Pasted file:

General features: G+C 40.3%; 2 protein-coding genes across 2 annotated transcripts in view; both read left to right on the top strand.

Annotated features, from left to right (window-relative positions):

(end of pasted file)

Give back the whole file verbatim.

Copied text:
General features: G+C 40.3%; 2 protein-coding genes across 2 annotated transcripts in view; both read left to right on the top strand.

Annotated features, from left to right (window-relative positions):